“I think you are crazy,” she had told him. Left unstated was the suspicion that he liked the idea of going to war more than he liked the idea of being with her. She loved him dearly, and though he professed his love for her, too, she couldn’t help but feel that he didn’t value their relationship as much as she did. Cy also wasn’t sure what to think, either then or now while he waited for the patrol brief to begin. Returning to Afghanistan had been very important to him, but beyond his claims about needing to be with his unit and doing his duty, he sensed that there was a cold hard nugget of selfishness about his willingness to jeopardize his marriage—not to mention his life—for the sake of the deployment.

     Rather than give Ali an excuse or an explanation, he had offered a compensation. “When I get back, I promise I’ll make it up to you,” he had said, “I’ll go back to school, or find some job where I won’t have to deploy again anytime soon.”

     The offer seemed lame, even to Cy, like he had thought about it for two seconds, but Ali acceded to it anyway. She loved Cy in part because he was a soldier, but some things about being a military wife were really bad. Now she busied herself with her own classes, her part-time job, and her friends and family. But she worried a lot, and had a premonition that things might not end well.

     The day’s mission was nothing special: accompany an Afghan army unit while they resupplied three of their outlying outposts. The mission commander explained that the Americans’ role was to inspect the readiness of the Afghan outposts, and to provide artillery and medical support in case anything happened along the way. Cy’s job was gunner on the mission commander’s truck, which was to be third in the order of march behind two Afghan trucks. From the truck’s exposed turret he was to man the .50 cal while keeping an eye out for suicide bombers, IEDs, and ambushes. But nothing was expected to happen; “There has been no enemy activity on the planned route in the last 48 hours,” the mission commander informed them. They had traveled the day’s route many times before with nothing more serious occurring than a vehicle breakdown. Sure they planned well and rehearsed diligently, but that was all the more reason the actual mission was probably going to be not much.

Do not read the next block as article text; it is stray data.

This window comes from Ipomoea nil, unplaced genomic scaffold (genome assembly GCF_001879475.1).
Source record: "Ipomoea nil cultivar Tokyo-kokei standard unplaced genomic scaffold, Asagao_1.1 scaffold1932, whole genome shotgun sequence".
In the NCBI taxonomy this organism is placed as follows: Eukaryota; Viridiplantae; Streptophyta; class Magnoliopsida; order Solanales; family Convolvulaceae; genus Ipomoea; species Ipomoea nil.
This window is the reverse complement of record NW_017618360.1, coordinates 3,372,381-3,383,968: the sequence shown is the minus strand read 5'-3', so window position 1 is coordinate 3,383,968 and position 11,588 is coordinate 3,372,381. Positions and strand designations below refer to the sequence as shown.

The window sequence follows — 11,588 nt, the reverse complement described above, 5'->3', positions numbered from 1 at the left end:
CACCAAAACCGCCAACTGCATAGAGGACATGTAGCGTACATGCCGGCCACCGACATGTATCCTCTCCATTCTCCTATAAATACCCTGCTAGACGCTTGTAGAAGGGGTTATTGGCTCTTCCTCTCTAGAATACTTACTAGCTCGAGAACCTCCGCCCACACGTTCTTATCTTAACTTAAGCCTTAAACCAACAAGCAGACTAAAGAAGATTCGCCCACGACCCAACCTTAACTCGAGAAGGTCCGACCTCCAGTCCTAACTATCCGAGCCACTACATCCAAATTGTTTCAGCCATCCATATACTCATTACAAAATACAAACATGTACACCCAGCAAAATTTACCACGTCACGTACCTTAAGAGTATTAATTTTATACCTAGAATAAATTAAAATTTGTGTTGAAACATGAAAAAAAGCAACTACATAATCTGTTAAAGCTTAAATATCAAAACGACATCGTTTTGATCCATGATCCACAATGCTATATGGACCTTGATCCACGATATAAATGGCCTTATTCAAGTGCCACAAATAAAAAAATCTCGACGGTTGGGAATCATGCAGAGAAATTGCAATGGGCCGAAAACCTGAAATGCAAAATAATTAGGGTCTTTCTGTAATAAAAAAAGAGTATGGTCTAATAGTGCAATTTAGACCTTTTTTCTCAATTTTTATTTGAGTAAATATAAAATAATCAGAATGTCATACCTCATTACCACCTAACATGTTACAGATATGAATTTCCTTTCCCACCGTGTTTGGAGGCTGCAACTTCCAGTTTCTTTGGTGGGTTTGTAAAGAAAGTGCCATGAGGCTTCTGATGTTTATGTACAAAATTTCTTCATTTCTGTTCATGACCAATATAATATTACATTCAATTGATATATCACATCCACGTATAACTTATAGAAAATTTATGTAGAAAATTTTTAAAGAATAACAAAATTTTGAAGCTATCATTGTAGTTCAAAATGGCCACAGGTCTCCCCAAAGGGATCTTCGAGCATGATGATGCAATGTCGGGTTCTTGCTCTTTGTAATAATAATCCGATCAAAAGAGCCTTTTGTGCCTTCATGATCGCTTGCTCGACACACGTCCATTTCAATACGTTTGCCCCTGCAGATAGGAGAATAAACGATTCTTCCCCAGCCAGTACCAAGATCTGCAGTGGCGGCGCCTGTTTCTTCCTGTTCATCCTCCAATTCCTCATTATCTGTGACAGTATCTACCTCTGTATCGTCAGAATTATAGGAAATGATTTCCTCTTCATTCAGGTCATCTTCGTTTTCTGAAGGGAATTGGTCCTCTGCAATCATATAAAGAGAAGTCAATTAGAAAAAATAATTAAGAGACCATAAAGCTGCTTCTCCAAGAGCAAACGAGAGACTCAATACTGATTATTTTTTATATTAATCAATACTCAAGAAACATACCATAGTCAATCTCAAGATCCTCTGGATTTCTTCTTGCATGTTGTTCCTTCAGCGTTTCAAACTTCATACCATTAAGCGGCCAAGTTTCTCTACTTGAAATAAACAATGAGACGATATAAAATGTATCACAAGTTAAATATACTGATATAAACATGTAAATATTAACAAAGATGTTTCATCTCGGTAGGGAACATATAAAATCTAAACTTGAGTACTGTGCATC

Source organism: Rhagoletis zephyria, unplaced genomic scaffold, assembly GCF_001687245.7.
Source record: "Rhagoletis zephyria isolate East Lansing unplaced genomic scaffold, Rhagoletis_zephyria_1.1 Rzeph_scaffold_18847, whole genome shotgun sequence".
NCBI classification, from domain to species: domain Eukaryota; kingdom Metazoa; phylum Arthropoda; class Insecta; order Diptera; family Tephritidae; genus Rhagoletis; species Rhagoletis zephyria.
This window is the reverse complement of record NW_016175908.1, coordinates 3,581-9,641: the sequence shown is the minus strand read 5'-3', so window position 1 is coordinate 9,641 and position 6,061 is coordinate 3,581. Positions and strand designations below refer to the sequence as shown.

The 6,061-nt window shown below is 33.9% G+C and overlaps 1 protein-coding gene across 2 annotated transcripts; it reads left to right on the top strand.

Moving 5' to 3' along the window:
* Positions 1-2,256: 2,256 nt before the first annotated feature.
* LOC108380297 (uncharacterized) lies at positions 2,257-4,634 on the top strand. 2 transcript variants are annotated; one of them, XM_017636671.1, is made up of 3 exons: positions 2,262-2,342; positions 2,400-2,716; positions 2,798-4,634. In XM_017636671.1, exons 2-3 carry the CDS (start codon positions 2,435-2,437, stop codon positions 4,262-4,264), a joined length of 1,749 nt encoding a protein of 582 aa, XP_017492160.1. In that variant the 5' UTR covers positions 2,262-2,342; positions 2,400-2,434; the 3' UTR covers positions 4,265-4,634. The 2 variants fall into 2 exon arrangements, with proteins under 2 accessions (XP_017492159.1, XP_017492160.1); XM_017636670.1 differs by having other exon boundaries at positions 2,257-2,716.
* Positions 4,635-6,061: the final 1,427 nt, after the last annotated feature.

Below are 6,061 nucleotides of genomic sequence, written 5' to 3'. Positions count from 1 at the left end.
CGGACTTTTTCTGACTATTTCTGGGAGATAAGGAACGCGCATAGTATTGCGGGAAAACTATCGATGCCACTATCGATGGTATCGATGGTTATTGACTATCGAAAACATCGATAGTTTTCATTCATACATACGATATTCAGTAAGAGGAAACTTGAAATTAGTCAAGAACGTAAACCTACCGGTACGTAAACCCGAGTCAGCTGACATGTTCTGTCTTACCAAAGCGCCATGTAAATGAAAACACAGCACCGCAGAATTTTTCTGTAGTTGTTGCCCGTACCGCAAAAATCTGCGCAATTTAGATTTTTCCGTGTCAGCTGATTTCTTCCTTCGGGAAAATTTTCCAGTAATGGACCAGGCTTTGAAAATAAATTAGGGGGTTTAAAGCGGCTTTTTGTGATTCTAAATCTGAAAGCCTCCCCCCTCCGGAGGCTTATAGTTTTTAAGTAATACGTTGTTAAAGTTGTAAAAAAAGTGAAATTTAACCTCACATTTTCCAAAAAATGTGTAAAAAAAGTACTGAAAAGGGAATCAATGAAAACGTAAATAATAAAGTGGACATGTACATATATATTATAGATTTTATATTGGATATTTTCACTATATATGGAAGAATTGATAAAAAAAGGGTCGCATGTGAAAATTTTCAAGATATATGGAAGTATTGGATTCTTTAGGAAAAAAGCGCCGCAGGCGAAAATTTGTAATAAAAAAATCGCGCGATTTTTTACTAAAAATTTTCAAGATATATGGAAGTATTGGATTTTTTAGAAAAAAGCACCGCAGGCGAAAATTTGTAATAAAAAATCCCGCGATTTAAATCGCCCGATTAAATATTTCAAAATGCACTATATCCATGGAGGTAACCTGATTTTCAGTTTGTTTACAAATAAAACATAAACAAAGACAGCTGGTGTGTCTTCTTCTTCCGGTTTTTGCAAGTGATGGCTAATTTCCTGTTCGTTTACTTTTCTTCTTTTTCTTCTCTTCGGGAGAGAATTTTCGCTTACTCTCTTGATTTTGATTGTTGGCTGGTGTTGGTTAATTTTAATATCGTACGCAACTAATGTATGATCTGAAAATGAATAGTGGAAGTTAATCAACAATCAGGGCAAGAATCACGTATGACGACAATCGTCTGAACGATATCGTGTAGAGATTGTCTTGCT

Which is why what happened, at least at first, had an unreal feel. Three miles out, on Route Missouri, Cy saw the two lead Afghan trucks come to abrupt halts and their occupants pile out. The Afghan soldiers took up firing positions on the right side of the road and pointed their weapons back to the left side. Because he had headphones on and was chattering with the other truck occupants, Cy was unable to immediately distinguish the sound of gunshots, and it took him a moment to comprehend that the Afghans had stumbled into an ambush. Other Americans also soon gleaned what was going on and suddenly the intercom crackled with questions, reports, and commands.

     “Action front…. Scan your sectors….. Anyone have positive ID?…. There they are…. 11:00 200 meters. Engage, engage!”

     Cy identified three turbaned gunmen firing at the Afghan army trucks from behind a low wall. He charged his machine gun and began to shoot. He had fired the .50 cal dozens of times in training and thus was surprised by how far off target were his first two bursts. But very quickly he found the range, and was rewarded by seeing the big .50 caliber rounds chew up the wall behind which the insurgents were hiding. Dust and debris filled the air; Cy couldn’t tell if he had hit anyone, but surely the fire was effectively suppressing the enemy. By now, the other American trucks had identified the gunmen and were firing, too. Still, it was so hard to figure out exactly what was happening. That the three insurgents behind the wall were capable of resisting the torrent of fire unleashed on them by the American and Afghan soldiers seemed impossible, but no one could tell if there were other enemy shooting at them from somewhere else.